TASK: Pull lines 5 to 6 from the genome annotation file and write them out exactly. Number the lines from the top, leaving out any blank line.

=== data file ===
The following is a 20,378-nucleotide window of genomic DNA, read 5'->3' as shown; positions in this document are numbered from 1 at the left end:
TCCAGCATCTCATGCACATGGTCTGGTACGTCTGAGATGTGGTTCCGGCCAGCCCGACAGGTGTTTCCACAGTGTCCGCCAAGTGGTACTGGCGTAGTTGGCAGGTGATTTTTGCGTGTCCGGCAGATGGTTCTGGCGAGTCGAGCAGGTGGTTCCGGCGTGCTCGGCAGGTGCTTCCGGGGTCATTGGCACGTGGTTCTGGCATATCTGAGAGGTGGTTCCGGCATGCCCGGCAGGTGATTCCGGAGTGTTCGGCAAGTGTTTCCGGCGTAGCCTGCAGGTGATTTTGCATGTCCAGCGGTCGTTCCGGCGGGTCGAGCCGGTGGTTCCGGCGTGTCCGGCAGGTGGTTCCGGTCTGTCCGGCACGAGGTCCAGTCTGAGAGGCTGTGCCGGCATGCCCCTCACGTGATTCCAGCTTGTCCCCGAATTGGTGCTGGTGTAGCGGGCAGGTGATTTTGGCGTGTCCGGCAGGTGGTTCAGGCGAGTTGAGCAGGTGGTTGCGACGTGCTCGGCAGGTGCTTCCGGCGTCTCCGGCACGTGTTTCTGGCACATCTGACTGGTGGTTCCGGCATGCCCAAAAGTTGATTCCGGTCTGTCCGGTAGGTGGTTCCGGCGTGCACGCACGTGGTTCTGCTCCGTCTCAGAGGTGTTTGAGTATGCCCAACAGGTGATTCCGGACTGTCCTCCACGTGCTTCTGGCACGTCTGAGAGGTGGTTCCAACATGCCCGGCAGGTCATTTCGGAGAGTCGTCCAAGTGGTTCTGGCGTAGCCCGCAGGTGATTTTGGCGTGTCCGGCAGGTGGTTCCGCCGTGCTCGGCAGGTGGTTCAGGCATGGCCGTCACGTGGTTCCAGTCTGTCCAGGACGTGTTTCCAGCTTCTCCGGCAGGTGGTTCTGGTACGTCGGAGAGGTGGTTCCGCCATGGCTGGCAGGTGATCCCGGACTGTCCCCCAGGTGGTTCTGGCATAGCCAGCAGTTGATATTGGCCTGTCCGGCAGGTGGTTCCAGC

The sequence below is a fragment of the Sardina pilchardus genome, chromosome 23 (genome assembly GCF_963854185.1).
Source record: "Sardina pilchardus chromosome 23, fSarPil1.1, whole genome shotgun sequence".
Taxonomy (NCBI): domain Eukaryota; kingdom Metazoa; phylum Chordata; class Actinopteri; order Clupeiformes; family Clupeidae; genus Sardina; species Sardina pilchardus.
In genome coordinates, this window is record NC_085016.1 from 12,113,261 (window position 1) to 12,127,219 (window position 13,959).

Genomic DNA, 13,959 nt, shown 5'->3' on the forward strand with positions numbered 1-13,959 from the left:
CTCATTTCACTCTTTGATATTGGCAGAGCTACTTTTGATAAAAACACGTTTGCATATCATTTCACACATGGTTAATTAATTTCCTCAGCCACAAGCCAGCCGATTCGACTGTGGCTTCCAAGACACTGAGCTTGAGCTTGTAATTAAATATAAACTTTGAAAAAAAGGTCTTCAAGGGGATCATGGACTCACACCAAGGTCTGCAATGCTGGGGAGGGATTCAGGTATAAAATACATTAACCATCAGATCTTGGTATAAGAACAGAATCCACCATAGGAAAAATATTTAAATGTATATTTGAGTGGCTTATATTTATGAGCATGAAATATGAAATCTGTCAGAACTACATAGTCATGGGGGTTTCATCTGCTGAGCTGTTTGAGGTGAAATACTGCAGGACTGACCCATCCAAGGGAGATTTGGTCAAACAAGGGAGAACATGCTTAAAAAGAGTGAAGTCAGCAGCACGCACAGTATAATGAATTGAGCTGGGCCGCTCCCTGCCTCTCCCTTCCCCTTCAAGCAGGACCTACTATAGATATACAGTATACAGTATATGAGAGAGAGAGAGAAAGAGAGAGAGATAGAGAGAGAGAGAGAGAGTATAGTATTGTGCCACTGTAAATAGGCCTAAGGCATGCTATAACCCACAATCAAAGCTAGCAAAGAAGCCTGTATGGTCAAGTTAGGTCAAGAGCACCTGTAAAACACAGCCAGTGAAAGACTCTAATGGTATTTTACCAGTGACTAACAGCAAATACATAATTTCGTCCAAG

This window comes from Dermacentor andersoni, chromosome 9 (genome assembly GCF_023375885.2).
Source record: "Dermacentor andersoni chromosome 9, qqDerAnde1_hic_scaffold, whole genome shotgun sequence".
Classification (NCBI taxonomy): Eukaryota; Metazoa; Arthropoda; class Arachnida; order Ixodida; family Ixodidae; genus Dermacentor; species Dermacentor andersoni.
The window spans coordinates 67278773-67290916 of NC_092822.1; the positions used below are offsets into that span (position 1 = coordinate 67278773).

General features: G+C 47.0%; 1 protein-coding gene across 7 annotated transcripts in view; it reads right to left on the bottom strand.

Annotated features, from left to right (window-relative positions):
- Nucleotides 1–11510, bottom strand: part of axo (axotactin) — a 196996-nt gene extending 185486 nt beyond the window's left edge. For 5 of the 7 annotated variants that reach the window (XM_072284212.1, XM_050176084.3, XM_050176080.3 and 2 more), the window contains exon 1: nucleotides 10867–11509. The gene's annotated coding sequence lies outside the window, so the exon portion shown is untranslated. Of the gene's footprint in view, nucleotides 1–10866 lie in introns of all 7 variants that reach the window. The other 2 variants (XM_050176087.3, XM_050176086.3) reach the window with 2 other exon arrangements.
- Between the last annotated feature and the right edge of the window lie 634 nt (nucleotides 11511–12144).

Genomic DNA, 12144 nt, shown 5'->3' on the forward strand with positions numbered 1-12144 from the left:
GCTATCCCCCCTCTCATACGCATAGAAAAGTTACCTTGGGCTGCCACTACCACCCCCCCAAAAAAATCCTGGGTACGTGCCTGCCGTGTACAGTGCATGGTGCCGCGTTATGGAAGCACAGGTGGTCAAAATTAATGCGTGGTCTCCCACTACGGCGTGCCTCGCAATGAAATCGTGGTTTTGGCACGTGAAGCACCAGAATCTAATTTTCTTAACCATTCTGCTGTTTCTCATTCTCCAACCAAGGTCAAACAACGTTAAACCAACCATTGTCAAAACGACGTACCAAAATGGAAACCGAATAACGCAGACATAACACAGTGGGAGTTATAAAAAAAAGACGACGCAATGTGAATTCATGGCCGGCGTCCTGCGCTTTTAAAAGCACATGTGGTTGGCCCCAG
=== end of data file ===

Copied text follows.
Taxonomy (NCBI): domain Eukaryota; kingdom Metazoa; phylum Chordata; class Actinopteri; order Clupeiformes; family Clupeidae; genus Sardina; species Sardina pilchardus.
In genome coordinates, this window is record NC_085016.1 from 12,113,261 (window position 1) to 12,127,219 (window position 13,959).